The landmark project established a new standard for “green” construction projects aimed at driving down energy costs for low-income families throughout the region.

“Most of these families that work in farm labor, they’re working in harsh conditions,” says Guerra, a project manager for Mutual Housing California. “So to be able to come into a home that’s healthy, that provides clean air quality, that is built with materials that are not putting out volatile organic compounds … it’s even more of a benefit.”

Since graduating from Sacramento State in 2008 with a bachelor’s in engineering-construction management, Guerra has leveraged her education and personal experiences into some of the region’s most groundbreaking projects, where affordable housing and green construction go hand in hand.

When Mutual Housing at Spring Lake opened, it made headlines because it provided permanent housing for migrant families who otherwise would be forced to move during certain seasons. But it also was a springboard for future sustainable development projects that feature an integrated solar voltaic panel system, LED lighting, electric heat pumps, and additional features that all but eliminate energy costs for residents, driving down the cost of living for families for whom every dollar counts.

“That’s a big deal as to why we’re doing this,” Guerra says, “because in the end, they’re the ones who are able to save money by having these low utility bills.”

Aerial view of Mutual Housing at Spring Lake
Mutual Housing at Spring Lake is the first zero-net energy rental housing development in the nation. (Mutual Housing California/Josh Sunseri)

Over the past year, Guerra parlayed her success into a number of similar projects: She headed an affordable housing development in South Sacramento, major rehabilitation projects in Foothill Farms and Stockton, and Phase 2 of Mutual Housing at Spring Lake, where her team is adding 40 units on the remaining parcel so that more than 100 farmworker families can have a permanent home. Guerra also serves on the board of the California Coalition for Rural Housing.

Mutual Housing at Spring Lake is the first zero-net energy rental housing development in the nation. The project is LEED (Leadership in Energy and Environmental Design)-certified and ENERGY STAR-certified, and was the winner of the U.S. Department of Energy’s 2015 Housing Innovation Award.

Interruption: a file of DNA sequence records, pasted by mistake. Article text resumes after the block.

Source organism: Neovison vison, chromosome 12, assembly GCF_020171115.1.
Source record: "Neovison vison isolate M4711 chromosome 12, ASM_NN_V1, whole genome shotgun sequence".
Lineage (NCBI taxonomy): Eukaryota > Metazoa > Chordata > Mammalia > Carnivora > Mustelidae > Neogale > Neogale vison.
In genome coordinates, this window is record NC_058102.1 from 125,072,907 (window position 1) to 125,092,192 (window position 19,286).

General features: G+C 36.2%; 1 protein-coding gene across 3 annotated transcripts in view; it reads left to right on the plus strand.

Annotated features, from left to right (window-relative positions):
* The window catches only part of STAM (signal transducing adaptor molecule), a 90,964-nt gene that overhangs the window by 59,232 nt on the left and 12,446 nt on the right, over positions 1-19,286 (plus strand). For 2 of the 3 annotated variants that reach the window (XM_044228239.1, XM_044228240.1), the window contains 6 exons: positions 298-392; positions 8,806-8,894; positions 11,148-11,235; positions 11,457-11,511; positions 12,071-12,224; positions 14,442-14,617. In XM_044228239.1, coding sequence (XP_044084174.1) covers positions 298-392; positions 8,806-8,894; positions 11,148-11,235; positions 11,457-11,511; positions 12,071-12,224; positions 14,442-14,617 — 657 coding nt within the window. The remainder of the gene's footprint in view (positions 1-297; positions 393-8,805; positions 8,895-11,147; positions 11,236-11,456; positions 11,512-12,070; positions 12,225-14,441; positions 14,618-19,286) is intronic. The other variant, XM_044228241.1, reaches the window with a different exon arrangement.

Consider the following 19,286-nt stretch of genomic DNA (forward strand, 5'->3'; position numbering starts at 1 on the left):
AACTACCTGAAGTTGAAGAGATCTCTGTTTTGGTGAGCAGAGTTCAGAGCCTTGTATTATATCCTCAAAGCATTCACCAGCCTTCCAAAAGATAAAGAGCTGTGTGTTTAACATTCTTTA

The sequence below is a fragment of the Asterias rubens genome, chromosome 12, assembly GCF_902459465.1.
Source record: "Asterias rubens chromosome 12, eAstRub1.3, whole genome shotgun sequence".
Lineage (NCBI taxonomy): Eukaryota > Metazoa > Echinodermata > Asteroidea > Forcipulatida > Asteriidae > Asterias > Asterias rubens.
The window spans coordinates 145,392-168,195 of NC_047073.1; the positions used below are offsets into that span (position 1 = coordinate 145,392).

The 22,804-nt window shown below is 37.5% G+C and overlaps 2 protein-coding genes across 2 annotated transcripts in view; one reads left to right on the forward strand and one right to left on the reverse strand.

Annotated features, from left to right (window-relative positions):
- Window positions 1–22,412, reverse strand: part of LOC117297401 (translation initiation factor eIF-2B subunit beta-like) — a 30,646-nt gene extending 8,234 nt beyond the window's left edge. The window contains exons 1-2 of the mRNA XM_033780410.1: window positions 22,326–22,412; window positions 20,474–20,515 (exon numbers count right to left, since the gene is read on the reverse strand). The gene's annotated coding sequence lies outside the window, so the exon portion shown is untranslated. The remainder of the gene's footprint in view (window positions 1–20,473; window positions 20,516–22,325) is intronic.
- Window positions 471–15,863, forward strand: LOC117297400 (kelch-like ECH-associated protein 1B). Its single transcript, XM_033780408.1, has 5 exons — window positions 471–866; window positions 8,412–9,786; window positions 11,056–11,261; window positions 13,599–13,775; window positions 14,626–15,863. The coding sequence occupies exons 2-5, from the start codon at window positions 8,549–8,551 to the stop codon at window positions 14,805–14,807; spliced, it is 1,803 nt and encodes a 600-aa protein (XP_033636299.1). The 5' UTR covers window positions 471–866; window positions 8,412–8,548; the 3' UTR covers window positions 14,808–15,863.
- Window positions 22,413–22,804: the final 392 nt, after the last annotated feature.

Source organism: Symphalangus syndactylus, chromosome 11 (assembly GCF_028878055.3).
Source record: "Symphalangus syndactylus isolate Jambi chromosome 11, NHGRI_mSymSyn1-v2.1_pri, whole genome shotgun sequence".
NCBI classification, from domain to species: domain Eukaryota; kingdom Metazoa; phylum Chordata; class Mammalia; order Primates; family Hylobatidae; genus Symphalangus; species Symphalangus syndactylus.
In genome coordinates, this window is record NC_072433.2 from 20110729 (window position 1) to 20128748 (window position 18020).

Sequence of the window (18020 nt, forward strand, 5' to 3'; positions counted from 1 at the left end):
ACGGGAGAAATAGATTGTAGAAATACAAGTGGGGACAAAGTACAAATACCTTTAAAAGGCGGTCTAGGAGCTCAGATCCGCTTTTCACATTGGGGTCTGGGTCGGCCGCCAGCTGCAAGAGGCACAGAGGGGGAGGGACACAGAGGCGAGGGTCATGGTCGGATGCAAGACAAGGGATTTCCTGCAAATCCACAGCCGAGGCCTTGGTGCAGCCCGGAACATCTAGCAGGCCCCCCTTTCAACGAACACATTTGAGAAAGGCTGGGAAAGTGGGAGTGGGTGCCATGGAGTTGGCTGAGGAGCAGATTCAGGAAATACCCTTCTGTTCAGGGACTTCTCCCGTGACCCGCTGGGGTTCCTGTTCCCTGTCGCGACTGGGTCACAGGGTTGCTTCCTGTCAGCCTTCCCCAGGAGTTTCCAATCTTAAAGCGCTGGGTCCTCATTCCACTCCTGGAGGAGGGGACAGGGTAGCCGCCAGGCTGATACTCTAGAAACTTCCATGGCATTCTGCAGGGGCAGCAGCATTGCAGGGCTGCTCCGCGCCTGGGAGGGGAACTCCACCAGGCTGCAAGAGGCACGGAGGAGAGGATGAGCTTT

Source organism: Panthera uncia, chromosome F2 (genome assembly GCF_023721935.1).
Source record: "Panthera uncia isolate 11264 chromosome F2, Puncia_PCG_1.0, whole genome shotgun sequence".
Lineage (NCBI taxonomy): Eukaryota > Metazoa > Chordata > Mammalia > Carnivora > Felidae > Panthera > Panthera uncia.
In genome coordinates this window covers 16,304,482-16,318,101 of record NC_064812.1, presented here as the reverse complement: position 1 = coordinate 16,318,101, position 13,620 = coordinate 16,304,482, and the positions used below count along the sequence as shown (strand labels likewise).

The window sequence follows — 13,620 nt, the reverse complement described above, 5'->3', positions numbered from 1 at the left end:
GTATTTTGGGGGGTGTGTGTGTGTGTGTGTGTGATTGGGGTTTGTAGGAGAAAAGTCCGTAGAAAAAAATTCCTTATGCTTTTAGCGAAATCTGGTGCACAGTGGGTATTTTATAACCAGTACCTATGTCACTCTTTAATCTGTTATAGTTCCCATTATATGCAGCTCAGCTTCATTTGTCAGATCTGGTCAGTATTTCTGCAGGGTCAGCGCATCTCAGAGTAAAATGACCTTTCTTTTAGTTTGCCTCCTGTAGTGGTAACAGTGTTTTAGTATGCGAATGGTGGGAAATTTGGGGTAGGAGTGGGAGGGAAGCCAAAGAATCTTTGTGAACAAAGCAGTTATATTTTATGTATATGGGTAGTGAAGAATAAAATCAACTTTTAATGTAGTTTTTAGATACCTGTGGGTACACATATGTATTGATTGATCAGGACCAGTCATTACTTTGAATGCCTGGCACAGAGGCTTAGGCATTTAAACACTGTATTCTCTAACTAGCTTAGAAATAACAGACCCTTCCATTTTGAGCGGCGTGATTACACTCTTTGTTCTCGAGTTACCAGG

Guerra grew up in Esparto, Calif., just 17 miles down the road from where Mutual Housing at Spring Lake stands today. Her brother is Eric Guerra, who serves as District 6 City Council member in Sacramento.

“The fact that I was able to serve a population that I came from … it’s just a huge success for me personally,” Guerra says. “It’s a huge achievement for me because I knew the struggles that those residents were going through; I knew what it was like to grow up in substandard housing.”

Like nearly all their neighbors, Guerra’s family worked in the fields. After graduating from high school, she enrolled at Sacramento State, initially as a biology major. She quickly found her way into civil engineering when modern development’s “green revolution” was in full effect.

“Some of my colleagues were already pursuing accreditations through the LEED program, and so it was something new to us, but we saw that there was a future in that.”

Ultimately she decided that she wanted to work for a developer and focus on providing affordable housing for low-income families. As a senior, she interned with Mutual Housing California, which hired her as a project manager immediately after graduation.

“The fact that I learned all of this construction and project management background through my degree really gave me a leg up in development,” she says.

And thanks to Guerra, more Central Valley families have a place to call home.

Distinguished Alumni Award winner shares her Sac State story

Over the past decade, few individuals have had a greater impact on Sacramento’s economic future than Christine Ault. Now, in her own words, the dynamic communications leader shares the impact Sacramento State had on her:

“Of course I would express my gratitude for the quality education I received, for many wonderful teachers I had the chance to study with, and for the foundation that my Communication Studies degree laid for me. But looking back after 25 years since graduation, it’s really the unforeseen opportunities that came about — for both Michael and me — that simply can’t be measured.”

Christine and Michael Ault with professor Gerri Smith
Christine (left) and Michael Ault return to campus to visit with communications professor Gerri Smith. The Aults met in one of Smith’s classes, and the professor attended their wedding years later. (Sacramento State/Jessica Vernone)

Tonight in the Harper Alumni Center, Christine and her husband, Michael Ault, executive director of the Downtown Sacramento Partnership, will accept Distinguished Alumni Awards for the staggering amount of work they have done to bring a new vision of Sacramento to life.

Over the years, Christine Ault has worn many hats and played myriad roles, most recently as a project manager for Valley Vision, a regional think tank. The organization is responsible for some of the region’s biggest collaborative initiatives, partnerships, programs, and events.

With Valley Vision, she has helped bring in millions of dollars in state grants as a result of her work on the landmark jobs initiative Next Economy, which laid out a roadmap for continued growth and cooperative efforts across Sacramento’s vast economic landscape through 2017.

Though more than two decades have passed, she still hearkens back to her time at Sac State, the professors who inspired her, the connections she made, and friendships that continue to this day.

“Fast forward 25 years, and Michael and I find ourselves working alongside Sac State leaders every day. President Nelsen, Phil Garcia, Robert Dugan. Our work also crosses paths with probably hundreds of fellow alumni as we each do our part to help the region meet its full potential. Tim Murphy, Keri Thomas, Bill Mueller, Pat Fong Kushida, and so many others. I have no doubt that the opportunities that Michael and I have been afforded started from our relationship with Sac State. Not just the institution, but the people.”

Read Christine’s blog in its entirety over at Valley Vision; check out the Aults’ Made at Sac State story and video for more on how the couple is shaping Sacramento’s future.